In my optimistic case, I calculate my FI number including expected post-retirement income and expenses. Using this FI number, you can reverse engineer how long time there will be until you can retire with your current savings rate and expected returns.

Hi Carl 🙂

My one concern when calculating an FI number is the fact that costs change as life changes. Factors such as children, illness or any other life change can increase your annual costs dramatically. In my case, for example, with three kids, costs have gone up through the roof 🙂 just feeding them costs a fortune lol! So the one addition I would make to your post is life stage modelling. Try to forecast your costs in your 30s, 40s, etc. Then your FI number would be 25 times the highest cost you have modelled. I’m a bit conservative so perhaps you might disagree, but the way I see it better safe than sorry 🙂

I agree with you, MSF! 🙂

I believe the FI number should only be used as a guideline for the kind of net worth you should aim for. As a general rule, the assumptions behind the number should of course be set according to how risk averse/seeking you are.

I agree that it is hard to predict future costs because of the many unknowns of life. Therefore, I believe that you should update your FI number at least annually because your situation changes as you go through life. I would find it hard to forecast my annual costs in 10-20 years, so I think the financial independence number should rather be seen as a dynamic number that will keep you on the right track rather than a static number that remains the same forever. I guess with the financial independence number I prefer being “approximately right” instead of “exactly wrong”. Does that make sense? 🙂

Hi Carl,

As I recall, the Trinity study relies on a 50/50 split between stocks and bonds and a 0% tax on returns. Correct me if I’m wrong. So basically I have two questions.

1. How do you incorporate taxes in your calculations?

2. If you calculate based on net worth how does that compare to the 4% rule? Her I am especially thinking of including a pension in the net worth which one can’t get access to early and the value of a home which also cannot be liquidated easily.

Thx

/Sune

Hi Sune,

You are absolutely right. The Trinity study has its flaws, and the bond/stock split and tax returns are some of them. I have read some critique of the 4% rule – one of my favorite posts is from Early Retirement Now that go through many of those points and end up with the suggestion of using a lower safe withdrawal rate than 4%, but not by a lot. They also do simulations with 100% stocks, and here the 4% actually does relatively well with 89-97% success rate depending on the time horizon of the retirement.

To answer your questions:

1. I don’t include taxes explicitly even though it would be more correct to do so. However, the negative tax effect might be offset by the (hopefully) higher returns of a full stock portfolio compared to the 50/50 split. There are many technicalities that you could tweak, but the 4% rule is for me just a guidance that is easy to communicate and aim for. In reality, you would need to make your own more precise calculations as you get closer to early retirement (for example, the 4% rule also assumes that you never work or have an income again, which I definitely will post-retirement). I am using my calculator on this site to calculate the exact time to retirement (which includes taxes, inflation etc.), but it is also just a guidance.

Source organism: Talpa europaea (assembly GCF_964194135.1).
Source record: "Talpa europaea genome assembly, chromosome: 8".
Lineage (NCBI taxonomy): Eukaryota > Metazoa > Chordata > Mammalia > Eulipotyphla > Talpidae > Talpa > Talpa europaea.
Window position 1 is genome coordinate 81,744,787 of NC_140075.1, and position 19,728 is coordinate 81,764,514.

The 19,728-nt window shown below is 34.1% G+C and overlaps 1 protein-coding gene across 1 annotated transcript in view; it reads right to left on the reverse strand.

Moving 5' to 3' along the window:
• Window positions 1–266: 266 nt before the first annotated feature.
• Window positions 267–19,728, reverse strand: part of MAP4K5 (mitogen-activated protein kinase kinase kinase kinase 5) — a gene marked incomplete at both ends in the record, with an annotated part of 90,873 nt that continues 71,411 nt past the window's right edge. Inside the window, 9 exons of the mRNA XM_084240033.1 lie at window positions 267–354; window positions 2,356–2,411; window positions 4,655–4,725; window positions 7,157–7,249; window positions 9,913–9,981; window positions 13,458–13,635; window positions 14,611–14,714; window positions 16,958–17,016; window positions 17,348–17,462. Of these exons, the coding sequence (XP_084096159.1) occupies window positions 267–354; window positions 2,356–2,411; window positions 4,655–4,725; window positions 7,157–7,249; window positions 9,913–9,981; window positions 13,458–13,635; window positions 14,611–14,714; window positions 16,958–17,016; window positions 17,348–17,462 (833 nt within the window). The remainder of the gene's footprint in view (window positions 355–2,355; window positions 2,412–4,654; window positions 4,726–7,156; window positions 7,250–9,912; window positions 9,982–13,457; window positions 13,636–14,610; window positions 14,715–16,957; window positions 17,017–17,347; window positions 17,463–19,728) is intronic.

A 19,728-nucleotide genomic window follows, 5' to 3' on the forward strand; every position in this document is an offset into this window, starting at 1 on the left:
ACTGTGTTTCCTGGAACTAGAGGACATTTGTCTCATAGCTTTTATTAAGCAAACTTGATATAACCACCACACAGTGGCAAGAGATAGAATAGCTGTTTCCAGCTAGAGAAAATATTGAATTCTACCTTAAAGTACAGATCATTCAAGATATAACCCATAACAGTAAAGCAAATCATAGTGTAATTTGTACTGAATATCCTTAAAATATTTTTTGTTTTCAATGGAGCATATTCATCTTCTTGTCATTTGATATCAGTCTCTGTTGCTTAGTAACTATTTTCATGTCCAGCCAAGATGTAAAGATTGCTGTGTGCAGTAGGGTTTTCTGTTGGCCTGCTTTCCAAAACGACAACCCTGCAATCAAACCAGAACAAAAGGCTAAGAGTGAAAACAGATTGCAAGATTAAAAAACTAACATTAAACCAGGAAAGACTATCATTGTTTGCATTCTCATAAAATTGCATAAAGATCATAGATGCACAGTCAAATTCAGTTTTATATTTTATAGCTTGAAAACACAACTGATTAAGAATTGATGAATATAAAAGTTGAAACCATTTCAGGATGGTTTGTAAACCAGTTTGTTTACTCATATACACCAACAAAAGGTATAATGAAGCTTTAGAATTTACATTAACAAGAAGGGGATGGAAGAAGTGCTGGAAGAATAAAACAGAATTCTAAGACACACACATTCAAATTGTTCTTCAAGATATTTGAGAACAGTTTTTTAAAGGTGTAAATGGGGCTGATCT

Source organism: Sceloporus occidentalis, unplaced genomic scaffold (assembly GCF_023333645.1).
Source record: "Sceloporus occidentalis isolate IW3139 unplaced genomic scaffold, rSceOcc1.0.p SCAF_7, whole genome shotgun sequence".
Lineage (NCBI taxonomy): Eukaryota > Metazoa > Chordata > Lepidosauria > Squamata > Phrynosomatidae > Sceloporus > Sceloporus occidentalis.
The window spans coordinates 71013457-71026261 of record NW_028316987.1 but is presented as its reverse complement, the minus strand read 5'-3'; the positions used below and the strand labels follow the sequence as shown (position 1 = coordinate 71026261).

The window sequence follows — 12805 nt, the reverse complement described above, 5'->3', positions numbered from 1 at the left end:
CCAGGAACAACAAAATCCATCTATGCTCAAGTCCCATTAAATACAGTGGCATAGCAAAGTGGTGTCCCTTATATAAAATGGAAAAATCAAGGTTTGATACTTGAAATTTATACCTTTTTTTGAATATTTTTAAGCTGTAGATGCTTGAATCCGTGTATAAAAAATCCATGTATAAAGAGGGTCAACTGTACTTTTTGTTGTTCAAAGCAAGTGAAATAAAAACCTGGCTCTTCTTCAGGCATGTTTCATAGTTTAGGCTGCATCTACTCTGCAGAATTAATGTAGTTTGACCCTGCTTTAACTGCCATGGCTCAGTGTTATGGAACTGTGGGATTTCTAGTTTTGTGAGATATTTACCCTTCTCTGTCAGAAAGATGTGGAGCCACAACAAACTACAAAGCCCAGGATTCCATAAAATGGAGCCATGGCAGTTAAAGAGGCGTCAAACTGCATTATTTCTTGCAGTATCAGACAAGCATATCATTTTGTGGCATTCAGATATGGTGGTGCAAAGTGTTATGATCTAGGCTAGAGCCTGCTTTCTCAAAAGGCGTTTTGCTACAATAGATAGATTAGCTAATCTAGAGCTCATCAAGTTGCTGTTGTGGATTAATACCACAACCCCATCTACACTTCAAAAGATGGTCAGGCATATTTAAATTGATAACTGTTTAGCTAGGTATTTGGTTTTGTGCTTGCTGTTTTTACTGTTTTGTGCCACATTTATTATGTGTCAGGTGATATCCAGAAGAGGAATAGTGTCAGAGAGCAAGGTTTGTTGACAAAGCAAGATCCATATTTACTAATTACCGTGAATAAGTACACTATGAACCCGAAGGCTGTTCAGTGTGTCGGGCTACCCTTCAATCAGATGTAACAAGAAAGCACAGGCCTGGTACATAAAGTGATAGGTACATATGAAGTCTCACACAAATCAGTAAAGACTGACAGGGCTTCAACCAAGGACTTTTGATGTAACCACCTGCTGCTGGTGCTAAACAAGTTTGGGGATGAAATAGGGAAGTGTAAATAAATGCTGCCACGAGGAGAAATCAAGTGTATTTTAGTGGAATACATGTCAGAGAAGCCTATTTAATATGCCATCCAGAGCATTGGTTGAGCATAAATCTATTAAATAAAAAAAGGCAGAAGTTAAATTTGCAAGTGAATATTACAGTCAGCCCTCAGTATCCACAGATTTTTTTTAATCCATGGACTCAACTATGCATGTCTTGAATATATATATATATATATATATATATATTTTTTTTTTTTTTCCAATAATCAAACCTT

2. Good question. Pensions in Denmark will be accessible at the age of 60-something and hopefully you can sustain yourself on the other parts of your net worth until then, but of course, it is something to keep in mind. Again, you would need more precise calculations as you get closer to early retirement and know how your life looks then. Home equity isn’t liquid and there’s much debate about whether to include it or not. In my case, I believe it can be liquidated relatively easily (it’s a central Copenhagen apartment – crossing fingers the market don’t crash too hard) if we need the money, since we can just sell it and rent instead, which we actually plan on doing later in life.

In general, I don’t really think that much about whether I’m getting it exactly right with the 4% rule (of thumb). I believe there are arguments for (e.g. higher returns than the 50/50 split) and against (the arguments you mention). For now, I use it as a guiding principle and as I get closer to the 4.500.000 DKK, I will have to make more precise calculations – of course taking into consideration how my net worth is distributed across cash, stocks, peer-to-peer lending, cryptocurrencies, home equity, pension etc.

Thanks a lot for the great questions – it is always good to be challenged on some core assumptions in key FIRE principles that most people (including myself) tend to ignore.

/Carl

Hi Carl !I was gong to ask you about this very topic ! (your answer #2).

Regarding the home equity, I think we agree. I’m just buying an appartment which is quite well located, so, it should be reasonably easy to sell when needed (meaning, I will include it on the FI number). Regarding the pension, here in Belgium you can have that money not before than… (please take a seat…) 67 years, as I can’t touch a cent of that money before, I really think I should not include that money on the FI number. What do you think?

I very much agree with you 🙂 Pension is illiquid, so it should not be part of your net worth counting towards your FI number (In Denmark, they are thinking about increasing it to 73 years!). Generally, I don’t necessarily believe you should strictly follow the FI number, but it is a good guidance. An example is that if you expect to earn a bit of money post-retirement, then you should lower your expected post-retirement expenses with that number and re-calculate your FI number.